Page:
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Driver's license changes challenged
An attorney representing a coalition of groups opposed to new driver's license rules told the Minnesota Court of Appeals the rules are unconstitutional and discriminate against immigrants. A three-judge panel heard arguments on challenges to administrative changes to Minnesota driver's license applications.

St. Paul, Minn. — Under the changes that took effect in July, first-time applicants for Minnesota driver's licenses must show two forms of ID. If a person is in the U.S. on a temporary visa, the visa's expiration date will also appear on their driver's license indicating the driver is a non-citizen. And, photos on driver's licenses must show a driver's entire face which some cultures object to on religious grounds. A coalition including the Civil Liberties Union, Jewish Community Action, American-Arab Anti-Discrimination Committee and the Somali Community of Minnesota says the new rules don't treat everyone the same thereby violating the constitution's equal protection clause under the 14th amendment.

Coalition attorney Todd Noteboom said the state has failed to show any meaningful connection that the new rules stop terrorism. He said, however, they send a message.

"(That) temporary legal immigrants and Muslim women who have profound religious beliefs are more likely to be terrorists than any of the rest of us. And I'll tell you that having reviewed the record and having looked at this issue over the past several months, I can tell the court that history proves that that's false; common sense tells us it's not true; and the record before the court demonstrates the state of Minnesota hasn't done anything here to prove otherwise," Noteboom said.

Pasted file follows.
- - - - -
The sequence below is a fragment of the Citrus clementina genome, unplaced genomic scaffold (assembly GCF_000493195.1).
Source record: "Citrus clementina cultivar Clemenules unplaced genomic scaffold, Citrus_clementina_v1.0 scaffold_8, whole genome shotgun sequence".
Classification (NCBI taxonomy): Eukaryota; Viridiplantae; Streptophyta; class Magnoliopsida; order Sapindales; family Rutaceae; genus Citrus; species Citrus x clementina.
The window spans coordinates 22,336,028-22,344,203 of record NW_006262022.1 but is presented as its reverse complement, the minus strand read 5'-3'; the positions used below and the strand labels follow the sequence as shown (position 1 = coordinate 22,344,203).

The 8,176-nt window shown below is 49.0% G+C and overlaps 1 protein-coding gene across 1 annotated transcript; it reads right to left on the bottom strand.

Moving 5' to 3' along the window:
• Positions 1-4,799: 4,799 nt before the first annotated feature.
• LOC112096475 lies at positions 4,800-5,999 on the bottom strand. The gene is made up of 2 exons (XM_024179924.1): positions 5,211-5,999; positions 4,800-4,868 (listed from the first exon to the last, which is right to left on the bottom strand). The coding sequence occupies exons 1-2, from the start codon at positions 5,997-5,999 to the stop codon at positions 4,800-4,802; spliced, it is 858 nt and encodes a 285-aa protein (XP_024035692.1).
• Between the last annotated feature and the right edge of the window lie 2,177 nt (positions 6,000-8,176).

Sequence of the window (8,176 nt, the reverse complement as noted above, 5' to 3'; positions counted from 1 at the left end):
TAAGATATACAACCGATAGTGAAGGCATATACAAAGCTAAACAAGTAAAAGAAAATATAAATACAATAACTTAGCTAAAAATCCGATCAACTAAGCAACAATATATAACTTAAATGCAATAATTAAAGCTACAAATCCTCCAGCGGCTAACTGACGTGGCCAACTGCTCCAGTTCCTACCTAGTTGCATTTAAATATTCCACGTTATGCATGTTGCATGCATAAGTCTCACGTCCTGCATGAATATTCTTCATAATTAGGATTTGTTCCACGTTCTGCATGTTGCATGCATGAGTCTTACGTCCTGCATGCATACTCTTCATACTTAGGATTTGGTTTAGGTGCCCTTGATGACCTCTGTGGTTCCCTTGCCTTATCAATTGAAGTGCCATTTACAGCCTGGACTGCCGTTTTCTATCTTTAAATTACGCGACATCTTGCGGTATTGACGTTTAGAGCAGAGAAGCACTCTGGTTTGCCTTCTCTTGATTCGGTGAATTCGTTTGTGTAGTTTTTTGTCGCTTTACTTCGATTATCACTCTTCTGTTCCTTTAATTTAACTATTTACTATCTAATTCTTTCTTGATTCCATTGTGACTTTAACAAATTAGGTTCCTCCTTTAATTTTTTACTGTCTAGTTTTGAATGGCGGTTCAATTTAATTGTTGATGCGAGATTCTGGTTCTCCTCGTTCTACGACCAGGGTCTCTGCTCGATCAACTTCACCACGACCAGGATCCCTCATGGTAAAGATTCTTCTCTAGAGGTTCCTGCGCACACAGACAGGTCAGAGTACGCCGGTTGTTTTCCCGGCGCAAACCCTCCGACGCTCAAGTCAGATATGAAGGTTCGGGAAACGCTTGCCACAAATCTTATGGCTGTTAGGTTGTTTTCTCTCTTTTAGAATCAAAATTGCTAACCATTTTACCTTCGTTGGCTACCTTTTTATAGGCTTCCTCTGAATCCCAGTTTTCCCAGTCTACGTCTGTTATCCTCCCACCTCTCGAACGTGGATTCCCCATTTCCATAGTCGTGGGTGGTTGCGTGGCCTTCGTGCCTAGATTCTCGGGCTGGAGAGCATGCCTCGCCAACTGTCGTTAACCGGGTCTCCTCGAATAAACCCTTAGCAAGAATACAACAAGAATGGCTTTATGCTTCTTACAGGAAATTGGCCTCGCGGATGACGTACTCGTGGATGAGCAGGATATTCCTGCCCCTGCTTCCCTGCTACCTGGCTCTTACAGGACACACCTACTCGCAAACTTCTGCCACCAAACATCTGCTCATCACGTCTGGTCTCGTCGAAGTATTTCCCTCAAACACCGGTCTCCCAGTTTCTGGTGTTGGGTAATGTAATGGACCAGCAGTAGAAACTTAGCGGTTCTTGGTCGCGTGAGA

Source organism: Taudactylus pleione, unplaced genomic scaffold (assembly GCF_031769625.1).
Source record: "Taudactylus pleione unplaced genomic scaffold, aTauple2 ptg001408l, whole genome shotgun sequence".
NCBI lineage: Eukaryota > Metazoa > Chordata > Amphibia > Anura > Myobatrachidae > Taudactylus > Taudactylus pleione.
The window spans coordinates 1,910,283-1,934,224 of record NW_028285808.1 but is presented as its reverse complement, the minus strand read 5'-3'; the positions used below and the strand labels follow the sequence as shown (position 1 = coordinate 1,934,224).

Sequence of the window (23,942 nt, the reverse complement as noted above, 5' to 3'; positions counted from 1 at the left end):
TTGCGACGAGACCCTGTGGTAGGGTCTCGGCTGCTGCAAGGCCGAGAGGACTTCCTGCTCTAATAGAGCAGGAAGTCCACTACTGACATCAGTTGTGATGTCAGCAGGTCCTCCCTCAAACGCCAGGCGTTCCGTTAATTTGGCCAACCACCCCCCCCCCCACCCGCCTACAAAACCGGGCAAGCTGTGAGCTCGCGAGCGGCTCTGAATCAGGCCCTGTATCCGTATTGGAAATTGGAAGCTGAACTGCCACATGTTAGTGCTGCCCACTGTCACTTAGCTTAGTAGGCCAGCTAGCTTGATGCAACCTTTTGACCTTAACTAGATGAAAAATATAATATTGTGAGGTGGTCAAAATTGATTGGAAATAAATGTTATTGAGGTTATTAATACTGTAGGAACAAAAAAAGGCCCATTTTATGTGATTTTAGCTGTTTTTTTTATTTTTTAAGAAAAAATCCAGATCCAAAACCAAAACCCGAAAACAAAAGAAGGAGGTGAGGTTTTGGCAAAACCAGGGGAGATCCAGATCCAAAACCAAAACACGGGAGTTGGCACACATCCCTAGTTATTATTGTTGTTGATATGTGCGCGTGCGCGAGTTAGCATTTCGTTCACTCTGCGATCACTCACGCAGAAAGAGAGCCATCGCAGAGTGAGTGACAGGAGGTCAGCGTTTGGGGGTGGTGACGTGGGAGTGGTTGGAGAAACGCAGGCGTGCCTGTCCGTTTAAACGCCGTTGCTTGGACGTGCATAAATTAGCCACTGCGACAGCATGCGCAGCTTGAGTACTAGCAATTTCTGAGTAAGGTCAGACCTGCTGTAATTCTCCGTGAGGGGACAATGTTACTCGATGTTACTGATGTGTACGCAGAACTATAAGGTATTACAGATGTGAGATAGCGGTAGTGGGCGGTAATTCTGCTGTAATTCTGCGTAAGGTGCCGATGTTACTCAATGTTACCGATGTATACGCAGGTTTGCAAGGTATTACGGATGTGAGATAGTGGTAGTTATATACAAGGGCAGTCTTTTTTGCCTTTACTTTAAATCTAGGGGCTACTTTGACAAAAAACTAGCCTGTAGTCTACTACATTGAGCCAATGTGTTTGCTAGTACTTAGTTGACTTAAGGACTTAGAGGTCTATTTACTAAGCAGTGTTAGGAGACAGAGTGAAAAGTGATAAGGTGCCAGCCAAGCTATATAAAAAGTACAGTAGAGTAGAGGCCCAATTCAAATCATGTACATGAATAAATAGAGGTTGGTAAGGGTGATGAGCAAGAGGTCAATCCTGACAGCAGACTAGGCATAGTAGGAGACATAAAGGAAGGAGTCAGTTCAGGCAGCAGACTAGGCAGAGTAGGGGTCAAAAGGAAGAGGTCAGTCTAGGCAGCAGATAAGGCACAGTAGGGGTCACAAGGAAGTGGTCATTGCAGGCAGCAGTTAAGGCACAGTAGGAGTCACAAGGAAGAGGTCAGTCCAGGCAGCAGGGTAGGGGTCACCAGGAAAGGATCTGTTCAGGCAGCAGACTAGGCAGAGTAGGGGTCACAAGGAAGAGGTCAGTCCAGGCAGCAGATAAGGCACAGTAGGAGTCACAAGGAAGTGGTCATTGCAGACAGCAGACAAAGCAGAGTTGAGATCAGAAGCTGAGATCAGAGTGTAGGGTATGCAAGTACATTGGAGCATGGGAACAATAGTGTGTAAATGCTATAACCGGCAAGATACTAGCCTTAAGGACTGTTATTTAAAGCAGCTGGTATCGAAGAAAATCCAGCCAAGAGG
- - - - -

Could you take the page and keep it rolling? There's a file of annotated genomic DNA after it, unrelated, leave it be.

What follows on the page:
In their court filings, the groups charge former Public Safety Commissioner Charlie Weaver with making an end-run around the legislature to have the changes established through the courts. Similar provisions proposed in reaction to the September 11th terrorist attacks failed to win legislative approval. Earlier this year, Weaver said he took the unusual step because of the contents of a secret FBI report. After being reminded of that report by Judge Jill Flaskamp-Halbrooks, attorney Todd Noteboom said he tried to obtain a copy and could not get one.

"Although I have not seen this FBI report, I will be shocked if what the report says is there's a serious and immediate threat of terrorism in the state of Minnesota by temporary legal residents or Muslim women who want to have their head and face covered for religious purposes," he said.

Representing the public safety commissioner, attorney Melissa Eberhart told the court the driver's license changes are not discriminatory because they don't affect aliens as a class; they apply to all Minnesota driver's license applicants.

The judges asked several questions about the full-face photo requirement. Eberhart responded that the requirement was not created to prevent anyone from obtaining a driver's license because of their religious beliefs.

"It was created out of the need to restore integrity to the driver's license to prevent identity fraud," Eberhart said. "It benefits everyone to have a photo on the driver's license; and that was the commissioner's intention."

Judge Gordon Shumaker asked whether full photo ID's were required on passports. Eberhart said it was her belief they were.

Judge David Minge questioned Eberhart on whether the photo requirement was neutral given that it's known that there's a small fraction of the population that for religious reasons object. Eberhart said driver's licenses aren't entitlements but privileges.

"These rules do not inhibit or advance religious practice. It doesn't compel anyone to violate their religious beliefs because there's no requirement to get a driver's license or identification card," she said.

Governor Pawlenty and Republican legislators have said they want to make Weaver's changes permanent. The court is expected to rule on the challenges in the next several months.

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